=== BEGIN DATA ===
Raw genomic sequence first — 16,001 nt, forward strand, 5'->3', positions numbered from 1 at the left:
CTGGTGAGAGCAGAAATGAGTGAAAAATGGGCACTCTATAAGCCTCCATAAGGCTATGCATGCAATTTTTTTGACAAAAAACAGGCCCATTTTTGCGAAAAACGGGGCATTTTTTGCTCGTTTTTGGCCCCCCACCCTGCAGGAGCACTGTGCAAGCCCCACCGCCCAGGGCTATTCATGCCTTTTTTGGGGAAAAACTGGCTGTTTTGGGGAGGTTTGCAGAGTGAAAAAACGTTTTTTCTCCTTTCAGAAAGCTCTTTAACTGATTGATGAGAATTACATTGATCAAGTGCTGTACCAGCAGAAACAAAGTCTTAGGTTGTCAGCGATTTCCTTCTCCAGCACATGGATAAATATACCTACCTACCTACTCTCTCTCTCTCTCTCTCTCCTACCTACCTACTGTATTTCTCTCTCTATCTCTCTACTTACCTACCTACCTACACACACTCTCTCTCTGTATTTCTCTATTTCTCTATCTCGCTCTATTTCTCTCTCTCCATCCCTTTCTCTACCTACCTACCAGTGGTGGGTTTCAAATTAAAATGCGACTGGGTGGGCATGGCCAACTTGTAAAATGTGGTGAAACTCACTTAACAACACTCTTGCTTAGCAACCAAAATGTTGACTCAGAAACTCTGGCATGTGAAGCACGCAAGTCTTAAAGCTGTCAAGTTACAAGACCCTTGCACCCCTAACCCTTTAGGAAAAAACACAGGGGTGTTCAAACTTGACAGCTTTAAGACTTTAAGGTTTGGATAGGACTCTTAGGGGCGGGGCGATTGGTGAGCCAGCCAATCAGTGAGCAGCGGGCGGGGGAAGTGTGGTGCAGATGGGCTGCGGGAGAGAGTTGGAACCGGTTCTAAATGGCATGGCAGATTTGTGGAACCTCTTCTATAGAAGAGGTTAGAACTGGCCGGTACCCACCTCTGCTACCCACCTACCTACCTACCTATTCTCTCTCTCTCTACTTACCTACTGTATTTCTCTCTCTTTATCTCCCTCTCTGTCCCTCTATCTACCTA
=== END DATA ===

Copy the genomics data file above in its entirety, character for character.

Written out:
Raw genomic sequence first — 16,001 nt, forward strand, 5'->3', positions numbered from 1 at the left:
CTGGTGAGAGCAGAAATGAGTGAAAAATGGGCACTCTATAAGCCTCCATAAGGCTATGCATGCAATTTTTTTGACAAAAAACAGGCCCATTTTTGCGAAAAACGGGGCATTTTTTGCTCGTTTTTGGCCCCCCACCCTGCAGGAGCACTGTGCAAGCCCCACCGCCCAGGGCTATTCATGCCTTTTTTGGGGAAAAACTGGCTGTTTTGGGGAGGTTTGCAGAGTGAAAAAACGTTTTTTCTCCTTTCAGAAAGCTCTTTAACTGATTGATGAGAATTACATTGATCAAGTGCTGTACCAGCAGAAACAAAGTCTTAGGTTGTCAGCGATTTCCTTCTCCAGCACATGGATAAATATACCTACCTACCTACTCTCTCTCTCTCTCTCTCTCCTACCTACCTACTGTATTTCTCTCTCTATCTCTCTACTTACCTACCTACCTACACACACTCTCTCTCTGTATTTCTCTATTTCTCTATCTCGCTCTATTTCTCTCTCTCCATCCCTTTCTCTACCTACCTACCAGTGGTGGGTTTCAAATTAAAATGCGACTGGGTGGGCATGGCCAACTTGTAAAATGTGGTGAAACTCACTTAACAACACTCTTGCTTAGCAACCAAAATGTTGACTCAGAAACTCTGGCATGTGAAGCACGCAAGTCTTAAAGCTGTCAAGTTACAAGACCCTTGCACCCCTAACCCTTTAGGAAAAAACACAGGGGTGTTCAAACTTGACAGCTTTAAGACTTTAAGGTTTGGATAGGACTCTTAGGGGCGGGGCGATTGGTGAGCCAGCCAATCAGTGAGCAGCGGGCGGGGGAAGTGTGGTGCAGATGGGCTGCGGGAGAGAGTTGGAACCGGTTCTAAATGGCATGGCAGATTTGTGGAACCTCTTCTATAGAAGAGGTTAGAACTGGCCGGTACCCACCTCTGCTACCCACCTACCTACCTACCTATTCTCTCTCTCTCTACTTACCTACTGTATTTCTCTCTCTTTATCTCCCTCTCTGTCCCTCTATCTACCTA